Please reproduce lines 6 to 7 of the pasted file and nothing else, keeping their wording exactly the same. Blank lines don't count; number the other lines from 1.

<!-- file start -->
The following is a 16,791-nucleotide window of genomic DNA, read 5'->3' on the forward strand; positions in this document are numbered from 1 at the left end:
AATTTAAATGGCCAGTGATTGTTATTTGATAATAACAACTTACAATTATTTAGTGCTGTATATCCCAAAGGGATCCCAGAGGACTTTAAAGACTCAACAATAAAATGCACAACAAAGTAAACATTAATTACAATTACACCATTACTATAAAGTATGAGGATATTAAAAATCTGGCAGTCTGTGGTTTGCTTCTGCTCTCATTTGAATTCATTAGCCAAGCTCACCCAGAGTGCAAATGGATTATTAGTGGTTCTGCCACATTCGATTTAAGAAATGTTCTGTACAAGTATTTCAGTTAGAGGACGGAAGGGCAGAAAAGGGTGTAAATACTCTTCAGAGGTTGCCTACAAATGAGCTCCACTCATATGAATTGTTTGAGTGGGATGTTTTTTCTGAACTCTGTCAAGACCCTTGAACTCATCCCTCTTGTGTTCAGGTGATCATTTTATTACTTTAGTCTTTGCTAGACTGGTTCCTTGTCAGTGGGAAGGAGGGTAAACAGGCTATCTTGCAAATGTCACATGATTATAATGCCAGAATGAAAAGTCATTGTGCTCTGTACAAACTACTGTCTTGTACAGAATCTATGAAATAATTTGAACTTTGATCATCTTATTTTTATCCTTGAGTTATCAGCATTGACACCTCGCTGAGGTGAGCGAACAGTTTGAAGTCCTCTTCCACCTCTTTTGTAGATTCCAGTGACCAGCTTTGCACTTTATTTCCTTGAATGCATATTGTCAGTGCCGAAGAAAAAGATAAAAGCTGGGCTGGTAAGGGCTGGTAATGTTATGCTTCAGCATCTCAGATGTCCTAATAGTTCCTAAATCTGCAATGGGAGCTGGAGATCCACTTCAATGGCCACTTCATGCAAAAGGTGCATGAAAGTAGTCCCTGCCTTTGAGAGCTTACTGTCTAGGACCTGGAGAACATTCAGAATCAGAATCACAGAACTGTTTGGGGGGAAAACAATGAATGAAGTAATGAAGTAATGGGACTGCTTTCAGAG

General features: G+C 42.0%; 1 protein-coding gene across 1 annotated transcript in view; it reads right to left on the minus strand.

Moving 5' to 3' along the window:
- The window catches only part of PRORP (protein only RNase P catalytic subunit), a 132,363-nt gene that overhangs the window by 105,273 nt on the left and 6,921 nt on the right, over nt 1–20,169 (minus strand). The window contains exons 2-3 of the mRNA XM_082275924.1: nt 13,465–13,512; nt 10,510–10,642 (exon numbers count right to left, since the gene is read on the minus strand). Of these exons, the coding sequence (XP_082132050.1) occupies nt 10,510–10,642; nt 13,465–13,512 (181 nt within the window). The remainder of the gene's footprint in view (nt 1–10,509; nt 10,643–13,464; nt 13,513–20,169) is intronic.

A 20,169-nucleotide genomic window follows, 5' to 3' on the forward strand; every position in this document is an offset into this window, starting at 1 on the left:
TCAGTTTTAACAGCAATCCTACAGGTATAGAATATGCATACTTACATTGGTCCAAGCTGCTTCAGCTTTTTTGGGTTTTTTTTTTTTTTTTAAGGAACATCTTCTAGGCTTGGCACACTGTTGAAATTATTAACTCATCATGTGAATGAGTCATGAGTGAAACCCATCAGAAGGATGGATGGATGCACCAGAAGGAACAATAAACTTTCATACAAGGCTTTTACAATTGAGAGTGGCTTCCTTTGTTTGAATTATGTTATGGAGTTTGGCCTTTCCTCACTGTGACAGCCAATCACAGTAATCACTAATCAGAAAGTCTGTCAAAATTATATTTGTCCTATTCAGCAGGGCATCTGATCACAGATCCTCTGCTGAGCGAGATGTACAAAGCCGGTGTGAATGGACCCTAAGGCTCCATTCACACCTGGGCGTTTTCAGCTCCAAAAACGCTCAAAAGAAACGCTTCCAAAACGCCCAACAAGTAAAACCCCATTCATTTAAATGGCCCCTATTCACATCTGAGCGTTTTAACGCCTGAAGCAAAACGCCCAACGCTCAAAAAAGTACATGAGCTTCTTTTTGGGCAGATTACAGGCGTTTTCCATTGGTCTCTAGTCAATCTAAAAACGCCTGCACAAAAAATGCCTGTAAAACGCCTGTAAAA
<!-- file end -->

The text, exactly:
A 20,169-nucleotide genomic window follows, 5' to 3' on the forward strand; every position in this document is an offset into this window, starting at 1 on the left:
TCAGTTTTAACAGCAATCCTACAGGTATAGAATATGCATACTTACATTGGTCCAAGCTGCTTCAGCTTTTTTGGGTTTTTTTTTTTTTTTTAAGGAACATCTTCTAGGCTTGGCACACTGTTGAAATTATTAACTCATCATGTGAATGAGTCATGAGTGAAACCCATCAGAAGGATGGATGGATGCACCAGAAGGAACAATAAACTTTCATACAAGGCTTTTACAATTGAGAGTGGCTTCCTTTGTTTGAATTATGTTATGGAGTTTGGCCTTTCCTCACTGTGACAGCCAATCACAGTAATCACTAATCAGAAAGTCTGTCAAAATTATATTTGTCCTATTCAGCAGGGCATCTGATCACAGATCCTCTGCTGAGCGAGATGTACAAAGCCGGTGTGAATGGACCCTAAGGCTCCATTCACACCTGGGCGTTTTCAGCTCCAAAAACGCTCAAAAGAAACGCTTCCAAAACGCCCAACAAGTAAAACCCCATTCATTTAAATGGCCCCTATTCACATCTGAGCGTTTTAACGCCTGAAGCAAAACGCCCAACGCTCAAAAAAGTACATGAGCTTCTTTTTGGGCAGATTACAGGCGTTTTCCATTGGTCTCTAGTCAATCTAAAAACGCCTGCACAAAAAATGCCTGTAAAACGCCTGTAAAA